Like so many industries, the financial advisor industry faced significant challenges in 2020. From virtual relationship management to working from home, advisors were forced to rethink the way they ran their practices and handled their client meetings. 

Despite these challenges, industry sentiment remains positive and growth continues to be a key theme. To find out more about some of the trends facing advisors and their practices, we sat down with Skip Schweiss, the 2021 President of the Financial Planning Association, to find out about his new role and the organization’s goals for the year ahead. Having assumed the role on January 1, Schweiss says that he’s excited to work with the FPA to serve its members and create new offerings. 

In your previous role at TD Ameritrade, you managed advisor advocacy for the institutional side of the business. How will you bring that experience to bear on your current role as president of the FPA?

There’s a little bit of an intersection here in that I was originally led to the path of leadership in the FPA through my role advocating for planners and advisors. I’ve got about 10 or 11 years of experience in public policy and it’s certainly an important benefit for our members that they have an organization that can put some weight behind the voices of advisors and planners in the public policy arena. We know a lot of the key people in those circles and we know how the processes work. We’re waiting to see what the new Congress and the new administration are thinking in terms of regulation for planners, so we will be very closely engaged in those discussions. 

There’s been a lot of consolidation among custodian brokers over the past few years. Do you think this consolidation is a good thing for advisors and their clients?

Financial services is a scale game and the massive amount of money you need to invest to keep up with technology demands, regulatory compliance demands, etc. requires a lot of scale. 

The cost of doing trades has come down and so you’re seeing more consolidation as you have this squeeze of the need to invest a lot to stay at the leading edge of service provision. I may be biased, having come from TD Ameritrade, but I don’t think that this is either a bad thing or a good thing for advisors. It’s good in that you’re going to have a smaller number of stronger providers who are able to make the investments needed to serve advisors and their clients, so that’s how I would generally look at it.

What are some of your main goals in your role as president and what are some of the challenges you hope to help the FPA overcome?

The main goal is to be of maximum value to our members. And it’s a changing landscape. We’re going to be raising our game in terms of providing a length-of-career curriculum built to support planners from the time they’re in college to the time they’re senior leaders in the profession. 

The second thing we’re addressing is the disruption from the pandemic. It has disrupted our meeting schedules and we can’t do in-person meetings right now. We hope we’ll be able to start getting back to that in the next six months or so, but we’re also learning a lot about the benefits of virtual meetings. We’re seeing opportunities there in how we can deliver more content virtually than we could ever before in person. While we all know that the best form of human interaction is in person, we think we can complement that over time with virtual content delivery and come out stronger in the end.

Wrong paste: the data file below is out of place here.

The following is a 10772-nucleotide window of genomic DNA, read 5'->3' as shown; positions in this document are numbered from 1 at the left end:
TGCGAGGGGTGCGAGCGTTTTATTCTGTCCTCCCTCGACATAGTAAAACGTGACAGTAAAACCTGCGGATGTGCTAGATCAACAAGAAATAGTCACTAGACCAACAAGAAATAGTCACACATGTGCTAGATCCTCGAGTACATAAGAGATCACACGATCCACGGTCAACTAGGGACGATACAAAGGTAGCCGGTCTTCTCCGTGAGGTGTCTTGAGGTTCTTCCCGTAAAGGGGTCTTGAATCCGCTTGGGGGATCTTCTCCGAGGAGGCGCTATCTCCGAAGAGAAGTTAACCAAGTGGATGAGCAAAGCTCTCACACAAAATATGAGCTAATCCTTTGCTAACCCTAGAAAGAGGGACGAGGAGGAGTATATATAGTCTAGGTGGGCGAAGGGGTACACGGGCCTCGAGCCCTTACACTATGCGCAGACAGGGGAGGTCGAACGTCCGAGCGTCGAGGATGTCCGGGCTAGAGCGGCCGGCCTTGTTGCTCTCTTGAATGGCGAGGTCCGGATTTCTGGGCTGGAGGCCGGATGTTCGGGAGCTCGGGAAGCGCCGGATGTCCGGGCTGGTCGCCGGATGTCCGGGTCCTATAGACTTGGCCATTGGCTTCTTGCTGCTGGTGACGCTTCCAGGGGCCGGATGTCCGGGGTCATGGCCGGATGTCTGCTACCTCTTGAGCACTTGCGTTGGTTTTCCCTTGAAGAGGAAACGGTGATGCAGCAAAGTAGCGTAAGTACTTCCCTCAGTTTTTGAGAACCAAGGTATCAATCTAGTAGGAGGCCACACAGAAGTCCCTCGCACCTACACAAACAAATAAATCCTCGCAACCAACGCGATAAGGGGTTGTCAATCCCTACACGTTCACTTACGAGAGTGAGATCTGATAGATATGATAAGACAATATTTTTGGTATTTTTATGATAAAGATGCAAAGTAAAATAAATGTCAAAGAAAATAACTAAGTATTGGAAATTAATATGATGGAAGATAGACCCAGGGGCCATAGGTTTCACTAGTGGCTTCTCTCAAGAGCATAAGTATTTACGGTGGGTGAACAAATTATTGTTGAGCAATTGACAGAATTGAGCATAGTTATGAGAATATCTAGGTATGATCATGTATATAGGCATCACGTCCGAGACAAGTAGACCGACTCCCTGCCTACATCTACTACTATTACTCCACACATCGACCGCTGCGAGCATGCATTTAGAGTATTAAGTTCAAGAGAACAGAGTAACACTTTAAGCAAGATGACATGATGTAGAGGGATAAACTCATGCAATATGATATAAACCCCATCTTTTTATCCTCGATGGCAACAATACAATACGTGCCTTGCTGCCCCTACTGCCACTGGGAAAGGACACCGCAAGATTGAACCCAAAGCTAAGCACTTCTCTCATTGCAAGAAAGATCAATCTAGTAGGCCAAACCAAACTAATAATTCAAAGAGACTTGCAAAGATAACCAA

What should the FPA’s mission be in 2021, given how the industry has changed in the past decade?

I think our mission should be to evaluate this changing landscape with open eyes and to do a reassessment of how the FPA can add value to its members in this new world. I’m referring not just to the pandemic-related impact and disruption, but to the way the world is changing in a lot of ways. We can’t just do things the way we’ve always done them and expect to maintain our value proposition for our members. So, we need to look at the changing landscape and think about how we can rebuild our value proposition for our members, rebuild our content curriculum, and take a fresh look at our public policy advocacy to make sure that we’re representing our members’ interests.

In addition to all that, we’ve all read the stories and seen the numbers that many planners are thinking about retiring in the next five to 10 years. So, how do we replace those people? Americans need financial planning help more than ever and we’re going to have to work hard to foster the next generation of planners coming into this field to serve consumers’ needs.

What would you tell young advisors about the benefits of joining the FPA?

The first thing I would lead with is community. A lot of our members tell me that the reason they belong to the FPA is because of the community we have. A lot of them are independent business people or owners of small businesses, so they don’t have a huge number of colleagues in their office that they can lean on for support as to how to build their practice. The FPA provides that community and I think that’s very attractive to the newer entrants coming into the space, whether they’re career changers or they’re coming right out of college. 

If they’ve got their CFP certification, there are also lots of continuing education opportunities. And then there’s the aspect that we’re advocating for them in public policy circles. We’ll also be placing more emphasis on how that next generation of planners can be more diverse and more reflective of American society. It’s a terrific profession and I think we need to do a better job of conveying that to more diverse audiences who are thinking about their career paths.